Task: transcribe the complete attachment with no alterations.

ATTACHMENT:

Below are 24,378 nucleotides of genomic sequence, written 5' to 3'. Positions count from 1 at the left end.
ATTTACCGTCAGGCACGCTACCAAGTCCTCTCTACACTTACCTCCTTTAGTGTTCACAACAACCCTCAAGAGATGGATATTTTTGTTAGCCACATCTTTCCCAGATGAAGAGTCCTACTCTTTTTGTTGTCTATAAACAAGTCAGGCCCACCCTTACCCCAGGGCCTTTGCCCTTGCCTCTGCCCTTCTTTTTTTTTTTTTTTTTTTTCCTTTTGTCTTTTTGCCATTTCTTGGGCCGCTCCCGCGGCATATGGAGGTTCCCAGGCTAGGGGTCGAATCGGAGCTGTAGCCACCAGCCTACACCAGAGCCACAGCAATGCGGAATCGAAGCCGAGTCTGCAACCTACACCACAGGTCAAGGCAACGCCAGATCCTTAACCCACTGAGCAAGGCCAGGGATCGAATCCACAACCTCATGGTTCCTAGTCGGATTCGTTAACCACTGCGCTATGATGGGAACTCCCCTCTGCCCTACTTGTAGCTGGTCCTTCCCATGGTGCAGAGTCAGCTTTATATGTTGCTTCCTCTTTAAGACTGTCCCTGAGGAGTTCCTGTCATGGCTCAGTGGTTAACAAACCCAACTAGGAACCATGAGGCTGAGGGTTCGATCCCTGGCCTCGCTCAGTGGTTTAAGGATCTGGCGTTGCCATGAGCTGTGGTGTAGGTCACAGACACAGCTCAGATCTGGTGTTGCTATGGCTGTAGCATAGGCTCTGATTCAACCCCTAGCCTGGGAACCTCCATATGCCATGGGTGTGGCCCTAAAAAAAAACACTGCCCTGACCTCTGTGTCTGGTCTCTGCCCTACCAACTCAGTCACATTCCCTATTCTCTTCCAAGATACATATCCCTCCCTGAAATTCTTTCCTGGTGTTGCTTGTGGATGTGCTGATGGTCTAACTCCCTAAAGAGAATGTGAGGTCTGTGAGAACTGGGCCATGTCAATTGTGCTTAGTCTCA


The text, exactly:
Below are 24,378 nucleotides of genomic sequence, written 5' to 3'. Positions count from 1 at the left end.
ATTTACCGTCAGGCACGCTACCAAGTCCTCTCTACACTTACCTCCTTTAGTGTTCACAACAACCCTCAAGAGATGGATATTTTTGTTAGCCACATCTTTCCCAGATGAAGAGTCCTACTCTTTTTGTTGTCTATAAACAAGTCAGGCCCACCCTTACCCCAGGGCCTTTGCCCTTGCCTCTGCCCTTCTTTTTTTTTTTTTTTTTTTTCCTTTTGTCTTTTTGCCATTTCTTGGGCCGCTCCCGCGGCATATGGAGGTTCCCAGGCTAGGGGTCGAATCGGAGCTGTAGCCACCAGCCTACACCAGAGCCACAGCAATGCGGAATCGAAGCCGAGTCTGCAACCTACACCACAGGTCAAGGCAACGCCAGATCCTTAACCCACTGAGCAAGGCCAGGGATCGAATCCACAACCTCATGGTTCCTAGTCGGATTCGTTAACCACTGCGCTATGATGGGAACTCCCCTCTGCCCTACTTGTAGCTGGTCCTTCCCATGGTGCAGAGTCAGCTTTATATGTTGCTTCCTCTTTAAGACTGTCCCTGAGGAGTTCCTGTCATGGCTCAGTGGTTAACAAACCCAACTAGGAACCATGAGGCTGAGGGTTCGATCCCTGGCCTCGCTCAGTGGTTTAAGGATCTGGCGTTGCCATGAGCTGTGGTGTAGGTCACAGACACAGCTCAGATCTGGTGTTGCTATGGCTGTAGCATAGGCTCTGATTCAACCCCTAGCCTGGGAACCTCCATATGCCATGGGTGTGGCCCTAAAAAAAAACACTGCCCTGACCTCTGTGTCTGGTCTCTGCCCTACCAACTCAGTCACATTCCCTATTCTCTTCCAAGATACATATCCCTCCCTGAAATTCTTTCCTGGTGTTGCTTGTGGATGTGCTGATGGTCTAACTCCCTAAAGAGAATGTGAGGTCTGTGAGAACTGGGCCATGTCAATTGTGCTTAGTCTCA